Atlanta United and NYCFC enjoyed a fierce, entertaining battle against one another, confirming their status in MLS's upper echelon as teams begin to move past the feeling-out phase and into the meat of the season.

By Brian Straus
April 18, 2018

For fans who long for an MLS that more closely resembles Europe’s top leagues, behold: we’re a mere seven weeks into the season, and two clubs have already broken away from the pack.

It’s early, of course. And thanks to parity, roster restrictions, a short 12-team playoff and some very reasonable excuses in Toronto, Seattle and the red half of the New York area, there’s no guarantee that either Atlanta United or NYCFC will still be standing in December. But right now, in mid April, they’re clearly the cream of the MLS crop.

And what a show they put on Sunday afternoon. The 2-2 draw at Mercedes-Benz Stadium was wild but well-played, tactically engrossing and featured some virtuoso attacking play from Atlanta’s Miguel Almirón and a stunning equalizer by NYCFC’s Alexander Ring.

“I think that is one of the highest, intense games we’ve had, probably in the past year and half this team has been going on. … Two very good teams,” Atlanta and USA defender Greg Garza said.

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It was a quite a show, and it hammered home the fact that the strength of MLS is at the top and bottom of the Eastern Conference. Atlanta, NYCFC and Toronto FC, which is putting its MLS campaign on the back burner while focusing on Concacaf, are the three best teams in the league, and at the moment it’s not particularly close.

For the remainder, it’s a bit of a muddled mess. While the rest of MLS tries to figure itself out, the premium is on getting points where you can find them. Until trends and identities become clearer, perception and potential are the only factors separating teams whose results on a given day seem somewhat random.

So with that, here are this week’s power tiers, where the margin separating teams thins as we descend.

Cream of the crop

Atlanta United (4-1-1), New York City FC (5-0-2), Toronto FC (1-3-0)

Yes, TFC is in the Eastern basement, but the Reds’ CCL run should silence any debate about their place among the MLS elite. Beginning next month, their climb up the conference standings will begin, with the drama surrounding their effort to catch Atlanta and NYCFC sure to be a talking point come autumn.

NYCFC’s point in Atlanta is all the more impressive considering Patrick Vieira’s squad played midweek and traveled, while Tata Martino’s rested and hosted. Playing in Atlanta on short rest shouldn’t be legal.

Both have challenging and intriguing assignments this weekend. NYCFC will take on Portland and the Timbers Army, while Atlanta visits L.A. and gets its first taste of Zlatan Ibrahimovic.

Feeling OK while putting points on the board

FC Dallas (2-0-3), LA Galaxy (3-2-1), Los Angeles FC (3-2-0), New England Revolution (3-2-1), New York Red Bulls (3-2-0), Orlando City (3-2-1), Sporting Kansas City (4-1-2)

Sporting KC is in first place in the West and Dallas is the league’s only unbeaten team outside The Bronx. Neither has been convincing, especially up front. But it’s better to be addressing those issues from a position of strength, which both can do thanks to decent starts.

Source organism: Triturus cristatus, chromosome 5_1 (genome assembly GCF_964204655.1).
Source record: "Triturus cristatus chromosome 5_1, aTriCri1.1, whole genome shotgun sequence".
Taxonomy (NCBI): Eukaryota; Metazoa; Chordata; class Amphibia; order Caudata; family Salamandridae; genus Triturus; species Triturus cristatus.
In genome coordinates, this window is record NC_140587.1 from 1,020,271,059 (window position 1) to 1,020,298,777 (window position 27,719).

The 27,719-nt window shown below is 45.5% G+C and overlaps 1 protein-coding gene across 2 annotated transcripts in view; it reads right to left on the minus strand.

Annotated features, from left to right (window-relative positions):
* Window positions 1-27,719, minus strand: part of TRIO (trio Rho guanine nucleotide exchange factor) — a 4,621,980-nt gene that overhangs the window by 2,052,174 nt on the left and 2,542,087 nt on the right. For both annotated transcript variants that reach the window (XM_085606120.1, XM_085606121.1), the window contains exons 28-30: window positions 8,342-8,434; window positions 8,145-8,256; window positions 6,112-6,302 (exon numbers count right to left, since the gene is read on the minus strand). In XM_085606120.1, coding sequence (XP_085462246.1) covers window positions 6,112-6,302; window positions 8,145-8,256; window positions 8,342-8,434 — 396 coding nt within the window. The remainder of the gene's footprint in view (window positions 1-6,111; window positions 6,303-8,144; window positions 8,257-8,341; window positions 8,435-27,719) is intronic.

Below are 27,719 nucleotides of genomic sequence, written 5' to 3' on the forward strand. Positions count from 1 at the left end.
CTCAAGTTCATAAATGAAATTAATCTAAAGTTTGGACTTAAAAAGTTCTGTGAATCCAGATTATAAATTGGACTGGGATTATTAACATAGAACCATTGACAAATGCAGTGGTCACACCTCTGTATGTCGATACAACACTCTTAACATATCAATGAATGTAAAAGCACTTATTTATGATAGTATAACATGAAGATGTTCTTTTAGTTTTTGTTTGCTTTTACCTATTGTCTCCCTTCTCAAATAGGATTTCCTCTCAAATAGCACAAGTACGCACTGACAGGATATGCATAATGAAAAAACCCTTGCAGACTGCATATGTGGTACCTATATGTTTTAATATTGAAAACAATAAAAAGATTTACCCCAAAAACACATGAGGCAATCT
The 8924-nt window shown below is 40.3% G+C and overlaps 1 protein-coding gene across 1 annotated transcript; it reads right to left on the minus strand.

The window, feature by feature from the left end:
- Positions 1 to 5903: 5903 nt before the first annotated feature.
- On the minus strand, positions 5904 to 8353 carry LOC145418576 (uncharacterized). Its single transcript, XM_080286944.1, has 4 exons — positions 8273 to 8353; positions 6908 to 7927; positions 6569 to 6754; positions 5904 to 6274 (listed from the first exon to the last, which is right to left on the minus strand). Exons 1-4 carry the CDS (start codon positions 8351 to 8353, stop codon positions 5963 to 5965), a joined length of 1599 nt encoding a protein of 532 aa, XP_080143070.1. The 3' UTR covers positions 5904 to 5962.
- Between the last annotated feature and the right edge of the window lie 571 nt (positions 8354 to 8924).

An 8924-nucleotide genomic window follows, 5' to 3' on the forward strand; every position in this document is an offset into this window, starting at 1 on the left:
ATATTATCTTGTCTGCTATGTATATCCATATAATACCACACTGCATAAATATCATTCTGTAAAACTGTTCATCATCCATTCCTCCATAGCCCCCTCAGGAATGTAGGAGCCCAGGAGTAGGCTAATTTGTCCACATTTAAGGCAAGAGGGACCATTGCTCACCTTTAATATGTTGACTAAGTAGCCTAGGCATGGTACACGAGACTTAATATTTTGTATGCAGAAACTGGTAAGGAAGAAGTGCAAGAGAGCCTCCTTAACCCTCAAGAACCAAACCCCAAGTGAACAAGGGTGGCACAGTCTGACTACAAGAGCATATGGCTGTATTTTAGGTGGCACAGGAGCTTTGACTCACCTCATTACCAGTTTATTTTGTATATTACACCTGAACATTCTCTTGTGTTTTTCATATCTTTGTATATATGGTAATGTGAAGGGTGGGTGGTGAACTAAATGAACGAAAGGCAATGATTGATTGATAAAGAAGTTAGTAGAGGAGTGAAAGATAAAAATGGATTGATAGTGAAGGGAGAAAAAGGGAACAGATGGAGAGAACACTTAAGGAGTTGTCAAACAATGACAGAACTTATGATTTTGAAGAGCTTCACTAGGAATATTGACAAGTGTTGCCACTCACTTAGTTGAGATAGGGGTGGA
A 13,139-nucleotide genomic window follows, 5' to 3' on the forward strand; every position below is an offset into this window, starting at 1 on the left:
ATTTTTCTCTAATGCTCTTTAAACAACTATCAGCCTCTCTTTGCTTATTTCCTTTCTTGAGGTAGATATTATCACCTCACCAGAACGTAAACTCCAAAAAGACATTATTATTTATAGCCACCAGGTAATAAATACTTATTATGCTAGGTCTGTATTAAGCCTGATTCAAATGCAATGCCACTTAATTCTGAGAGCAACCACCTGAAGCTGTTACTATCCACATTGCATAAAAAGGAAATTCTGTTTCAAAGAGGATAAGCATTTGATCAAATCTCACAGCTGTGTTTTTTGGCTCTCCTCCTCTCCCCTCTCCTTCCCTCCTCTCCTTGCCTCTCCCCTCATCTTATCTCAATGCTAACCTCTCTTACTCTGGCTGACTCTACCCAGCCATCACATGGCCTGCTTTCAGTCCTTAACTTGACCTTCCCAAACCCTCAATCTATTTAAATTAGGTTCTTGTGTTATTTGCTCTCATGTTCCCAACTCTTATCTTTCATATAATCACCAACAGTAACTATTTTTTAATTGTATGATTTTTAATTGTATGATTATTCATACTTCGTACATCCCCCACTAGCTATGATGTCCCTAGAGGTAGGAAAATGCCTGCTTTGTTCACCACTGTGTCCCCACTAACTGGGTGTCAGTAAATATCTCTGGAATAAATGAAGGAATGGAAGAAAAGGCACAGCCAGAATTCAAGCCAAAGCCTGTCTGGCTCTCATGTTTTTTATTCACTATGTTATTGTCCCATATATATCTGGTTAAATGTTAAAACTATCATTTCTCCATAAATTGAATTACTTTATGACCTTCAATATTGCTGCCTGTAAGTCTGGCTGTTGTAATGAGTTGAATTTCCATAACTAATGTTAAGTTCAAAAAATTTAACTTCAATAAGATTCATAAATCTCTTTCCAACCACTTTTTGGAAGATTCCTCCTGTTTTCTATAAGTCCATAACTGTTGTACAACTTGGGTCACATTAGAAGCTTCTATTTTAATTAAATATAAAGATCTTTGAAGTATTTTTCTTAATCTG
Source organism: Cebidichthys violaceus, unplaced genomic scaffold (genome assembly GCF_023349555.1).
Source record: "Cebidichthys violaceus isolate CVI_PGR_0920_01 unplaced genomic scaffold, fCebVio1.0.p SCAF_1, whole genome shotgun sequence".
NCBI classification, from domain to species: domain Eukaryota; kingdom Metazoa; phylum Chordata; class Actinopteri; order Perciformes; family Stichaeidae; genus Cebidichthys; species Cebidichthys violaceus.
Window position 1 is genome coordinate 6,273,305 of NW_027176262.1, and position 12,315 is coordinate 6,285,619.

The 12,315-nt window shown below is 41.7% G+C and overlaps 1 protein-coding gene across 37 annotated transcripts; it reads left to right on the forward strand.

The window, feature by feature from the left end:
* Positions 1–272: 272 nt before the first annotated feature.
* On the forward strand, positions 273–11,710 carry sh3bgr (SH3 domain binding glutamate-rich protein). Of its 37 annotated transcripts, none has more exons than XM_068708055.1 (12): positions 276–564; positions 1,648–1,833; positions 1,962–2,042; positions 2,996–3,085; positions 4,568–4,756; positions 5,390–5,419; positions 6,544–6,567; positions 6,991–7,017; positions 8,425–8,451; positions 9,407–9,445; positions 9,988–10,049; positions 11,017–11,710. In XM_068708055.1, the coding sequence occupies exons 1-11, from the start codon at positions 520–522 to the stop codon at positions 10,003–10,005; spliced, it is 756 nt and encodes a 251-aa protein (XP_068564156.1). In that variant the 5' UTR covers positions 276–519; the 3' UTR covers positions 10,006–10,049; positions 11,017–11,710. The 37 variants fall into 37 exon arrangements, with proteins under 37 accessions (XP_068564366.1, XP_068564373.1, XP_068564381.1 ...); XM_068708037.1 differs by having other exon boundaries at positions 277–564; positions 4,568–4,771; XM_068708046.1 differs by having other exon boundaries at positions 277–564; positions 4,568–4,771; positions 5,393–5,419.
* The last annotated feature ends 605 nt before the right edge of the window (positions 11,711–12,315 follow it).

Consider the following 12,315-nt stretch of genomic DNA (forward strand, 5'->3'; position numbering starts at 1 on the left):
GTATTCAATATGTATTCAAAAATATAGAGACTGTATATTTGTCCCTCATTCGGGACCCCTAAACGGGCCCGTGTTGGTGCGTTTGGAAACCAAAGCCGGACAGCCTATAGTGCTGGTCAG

New York should be fine as it moves past its CCL disappointment, and LAFC did well to rebound from the hammering it took in Atlanta. Orlando’s attack is clicking—the Lions have won three straight—while the Revs still are doing better than many expected despite Saturday’s loss to Dallas. Lee Nguyen’s absence may be the story outside the Revs locker room, but the squad seems to be handling it well.

The Galaxy can’t be pegged title contenders just yet, but compared to last year, they’re skyhöga.

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Still in neutral

Chicago Fire (1-3-1), Colorado Rapids (2-1-2), Columbus Crew (3-3-1), Portland Timbers (1-3-2), Real Salt Lake (2-3-1), Seattle Sounders (0-3-1), Vancouver Whitecaps (3-3-1)

In April, it’s still fair to gauge teams based on preseason perception and talent on paper. There are reasons some start slow—whether it's injuries, CCL and MLS Cup hangover in Seattle or a new manager in Portland—and plenty of time remaining to meet expectations.

Last weekend, the Timbers got their first win under Giovanni Savarese, while Seattle ended its losing streak with a 2-2 draw in K.C.

For now, it still seems like Chicago and RSL are better than their records. Perhaps they are their records, but they’ve got the potential to be better. Columbus (three straight losses) and Vancouver (one win in five) have hit skids, but both started well and could recover. And the Rapids, from whom not much was expected, have proven to be a difficult out under new coach Anthony Hudson. They’re sound defensively and unbeaten in four.

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The struggle is real

D.C. United (1-3-2), Houston Dynamo (1-2-2), Minnesota United (2-4-0), Montreal Impact (2-4-0), Philadelphia Union (1-2-2), San Jose Earthquakes (1-2-2)

Not all hope is lost in the bottom tier. D.C. won its first game of the season Saturday against Columbus—and played a man down for some 40 minutes—but now face three months on the road before the opening of Audi Field. Minnesota may have found a gem in Darwin Quintero, who scored a beauty in his debut against Portland.

Otherwise, however, these are teams on the skids without obvious answers or excuses. At least there’s still time to find them.

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